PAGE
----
President Donald Trump has concluded a roadshow embracing the 3 major global religions. One might have expected that this roadshow wouldn’t entail the usual diplomatic placation of prior presidential meetings. In fact, Pope Francis has been conspicuously outspoken, along with all global leaders, and Trump is no exception with the Muslim leaders. They are cordial, but clearly have points of difference. In the midst of global apathy towards politicians, you can expect more outlandish expression by leaders intent upon distancing themselves from controversial leaders like Trump. Perversely, Presidents Trump and Duterte seem to be associating themselves with openly authoritarian leaders like President Putin, and of course each other. If there is anything to comfort people in times of apathy, it is authoritarianism and practical ‘results’.
There is also an overarching attempt by the media to make sense of the political discourse. The problem is that such coverage has been overtly biased against Trump. The most recent example comes from the NZ Herald and Daily Telegraph’s coverage of the Trump tour of religious centres of conflict.
Donald Trump meets Pope Francis at the Vatican. The leaders “could hardly be more different”.[i]
The media would have people believe that the pontiff and Trump disagree on many issues, including:
- Climate change and the environment
- Refugees and migrants
But there is no evidence to suggest this is the case, as we review these issues.
Climate change and the environment
“President Trump has threatened to pull the US out of the 2015 Paris accord on reducing greenhouse global gas emissions, and in March signed an executive order dismantling environmental regulations enacted under Barack Obama”. [ii]
President Trump is not dismantling all environmental regulations. He is merely curtailing the overreach that has suspended too many projects, and diminished their profitability by imposing excessive costs on project sponsors. Trump of course recognises that hindering investment only frustrates efforts to create jobs. This issue has little to do with global warming. So on this issue there is no “stark contrast” implied.
Pope Francis has called for concerted action to halt global warming and a shift away from the use of fossil fuels. [iii]
This is clearly a point of difference for the two world leaders, and yet the science behind these hopes is controversial. It could thus be argued that Trump is reducing global warming ‘by other means’. It is true that reducing fossil fuels is not in Trump’s plans, at least not to the extent of ‘destroying the coal industry’. This much we can garner from Trump’s campaign rhetoric. It could be argued that Trump has no interest in seeing new investment in coal-fired power stations that would increase coal consumption. However, we might still glean from his rhetoric that he does – at least – want to support existing infrastructure. i.e. Ensure that existing fossil fuel plants remain in operation for their 50-year operating lives. After all, isn’t it the role of government to protect people’s property, and not to arbitrarily decimate people’s lives? Coal miners and power plant tycoons.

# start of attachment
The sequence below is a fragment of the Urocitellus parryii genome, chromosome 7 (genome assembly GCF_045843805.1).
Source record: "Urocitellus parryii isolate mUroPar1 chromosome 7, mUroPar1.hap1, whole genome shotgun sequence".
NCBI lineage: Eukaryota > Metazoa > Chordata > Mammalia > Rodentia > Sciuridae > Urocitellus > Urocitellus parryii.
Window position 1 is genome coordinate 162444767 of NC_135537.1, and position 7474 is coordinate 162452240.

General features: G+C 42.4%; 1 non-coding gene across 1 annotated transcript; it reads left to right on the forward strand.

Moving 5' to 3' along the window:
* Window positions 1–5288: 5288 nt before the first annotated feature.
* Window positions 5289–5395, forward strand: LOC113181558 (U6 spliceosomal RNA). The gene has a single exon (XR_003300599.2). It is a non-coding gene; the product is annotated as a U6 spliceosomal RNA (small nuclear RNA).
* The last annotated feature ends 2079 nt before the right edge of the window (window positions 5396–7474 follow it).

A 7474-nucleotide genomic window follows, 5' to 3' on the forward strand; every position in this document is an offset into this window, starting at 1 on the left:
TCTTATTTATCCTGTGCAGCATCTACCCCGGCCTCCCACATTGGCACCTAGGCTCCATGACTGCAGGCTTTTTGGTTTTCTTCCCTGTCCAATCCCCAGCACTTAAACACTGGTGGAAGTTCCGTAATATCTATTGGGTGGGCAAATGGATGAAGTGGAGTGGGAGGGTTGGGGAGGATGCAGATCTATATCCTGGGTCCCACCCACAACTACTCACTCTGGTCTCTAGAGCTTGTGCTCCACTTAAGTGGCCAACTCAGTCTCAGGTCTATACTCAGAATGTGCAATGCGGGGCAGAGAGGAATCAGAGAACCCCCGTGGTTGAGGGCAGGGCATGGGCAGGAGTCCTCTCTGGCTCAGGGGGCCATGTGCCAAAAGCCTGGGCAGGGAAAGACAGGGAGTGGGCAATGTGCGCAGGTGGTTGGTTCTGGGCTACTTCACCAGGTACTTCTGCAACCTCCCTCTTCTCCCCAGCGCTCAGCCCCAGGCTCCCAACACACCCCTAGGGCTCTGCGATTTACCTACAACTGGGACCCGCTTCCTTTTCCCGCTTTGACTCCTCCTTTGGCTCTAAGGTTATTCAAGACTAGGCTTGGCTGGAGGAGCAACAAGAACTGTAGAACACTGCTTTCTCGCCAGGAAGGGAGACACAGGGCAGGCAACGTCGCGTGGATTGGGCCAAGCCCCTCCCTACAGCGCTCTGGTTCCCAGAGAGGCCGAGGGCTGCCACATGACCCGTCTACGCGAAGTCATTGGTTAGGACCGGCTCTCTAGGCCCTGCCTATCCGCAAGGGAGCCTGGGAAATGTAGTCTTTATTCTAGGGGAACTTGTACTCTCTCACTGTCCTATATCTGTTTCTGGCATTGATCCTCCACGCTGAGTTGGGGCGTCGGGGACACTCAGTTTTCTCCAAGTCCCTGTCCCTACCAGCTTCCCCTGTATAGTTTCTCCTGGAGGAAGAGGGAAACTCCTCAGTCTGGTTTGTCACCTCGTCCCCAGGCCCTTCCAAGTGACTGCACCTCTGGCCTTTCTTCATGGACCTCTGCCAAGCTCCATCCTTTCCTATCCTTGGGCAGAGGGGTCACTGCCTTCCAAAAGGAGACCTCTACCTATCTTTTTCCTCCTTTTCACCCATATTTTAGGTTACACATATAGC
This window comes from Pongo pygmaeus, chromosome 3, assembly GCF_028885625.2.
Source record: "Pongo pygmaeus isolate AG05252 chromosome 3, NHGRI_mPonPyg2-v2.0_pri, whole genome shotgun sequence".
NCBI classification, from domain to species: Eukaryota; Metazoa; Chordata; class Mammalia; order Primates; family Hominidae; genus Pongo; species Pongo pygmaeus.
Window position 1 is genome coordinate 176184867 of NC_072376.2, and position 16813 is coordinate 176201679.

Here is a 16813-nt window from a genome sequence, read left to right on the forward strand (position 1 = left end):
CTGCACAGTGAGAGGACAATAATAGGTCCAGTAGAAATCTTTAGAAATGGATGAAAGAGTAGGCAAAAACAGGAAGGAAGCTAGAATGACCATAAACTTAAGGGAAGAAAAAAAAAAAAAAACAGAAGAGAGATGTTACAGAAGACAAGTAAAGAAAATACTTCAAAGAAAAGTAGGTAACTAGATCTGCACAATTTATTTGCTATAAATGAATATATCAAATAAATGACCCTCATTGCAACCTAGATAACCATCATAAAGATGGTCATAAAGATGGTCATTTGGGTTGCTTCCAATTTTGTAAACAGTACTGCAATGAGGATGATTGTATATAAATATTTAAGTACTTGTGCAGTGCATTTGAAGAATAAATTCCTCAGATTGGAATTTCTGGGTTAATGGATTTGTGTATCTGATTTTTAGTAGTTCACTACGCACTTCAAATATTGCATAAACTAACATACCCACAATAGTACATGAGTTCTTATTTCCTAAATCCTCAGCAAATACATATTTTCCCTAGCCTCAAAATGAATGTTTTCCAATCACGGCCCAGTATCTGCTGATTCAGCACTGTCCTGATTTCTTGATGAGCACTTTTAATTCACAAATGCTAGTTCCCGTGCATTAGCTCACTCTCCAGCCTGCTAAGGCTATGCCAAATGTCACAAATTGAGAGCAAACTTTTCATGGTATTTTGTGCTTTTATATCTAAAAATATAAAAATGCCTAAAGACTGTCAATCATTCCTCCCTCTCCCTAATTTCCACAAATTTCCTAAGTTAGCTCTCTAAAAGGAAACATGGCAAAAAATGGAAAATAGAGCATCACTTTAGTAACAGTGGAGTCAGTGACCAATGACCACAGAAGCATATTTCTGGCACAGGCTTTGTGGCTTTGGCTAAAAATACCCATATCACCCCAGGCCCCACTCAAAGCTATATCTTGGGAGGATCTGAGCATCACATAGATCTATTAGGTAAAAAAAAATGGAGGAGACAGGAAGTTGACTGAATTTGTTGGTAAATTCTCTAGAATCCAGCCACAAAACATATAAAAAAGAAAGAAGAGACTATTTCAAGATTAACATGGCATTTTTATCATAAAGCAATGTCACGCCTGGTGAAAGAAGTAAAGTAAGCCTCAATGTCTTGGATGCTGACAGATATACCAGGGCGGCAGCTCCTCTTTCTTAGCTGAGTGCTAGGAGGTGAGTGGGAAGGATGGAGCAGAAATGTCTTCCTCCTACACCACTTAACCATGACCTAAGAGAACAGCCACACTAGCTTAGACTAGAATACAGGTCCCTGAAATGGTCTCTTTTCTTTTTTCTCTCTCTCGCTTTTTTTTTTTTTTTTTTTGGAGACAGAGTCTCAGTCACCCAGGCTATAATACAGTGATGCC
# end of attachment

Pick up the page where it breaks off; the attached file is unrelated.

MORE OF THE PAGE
Monsignor Marcelo Sanchez Sorondo, the head of the Pontifical Academy of Sciences: “This President has already changed his mind on several things, so perhaps he will on this as well.[iv]
Let’s hope President Trump is more cautious in his policy settings than a religious leader who bears no responsibility for the consequences of their actions. After all, just look at the track record of the Catholic Church with its cover-up of child abuse. Is that a measure of the church’s respect for science? The question is whether the science is supported by the facts, or whether academia has done to science, what the media is doing to facts, or the church is still doing to children in emerging markets, seemingly oblivious to events in Western markets. The issue of sexual abuse by pastors in the Philippines for instance has hardly even surfaced because of the power of the Catholic Church.[v] Just more evidence that the media too has no interest in ‘exposing’ parochial interests, when those interests are very powerful.
Refugees and migrants
“The Pope has repeatedly called for compassion to be shown to refugees and migrants and is himself the product of an Italian family that migrated to Argentina”. [vi]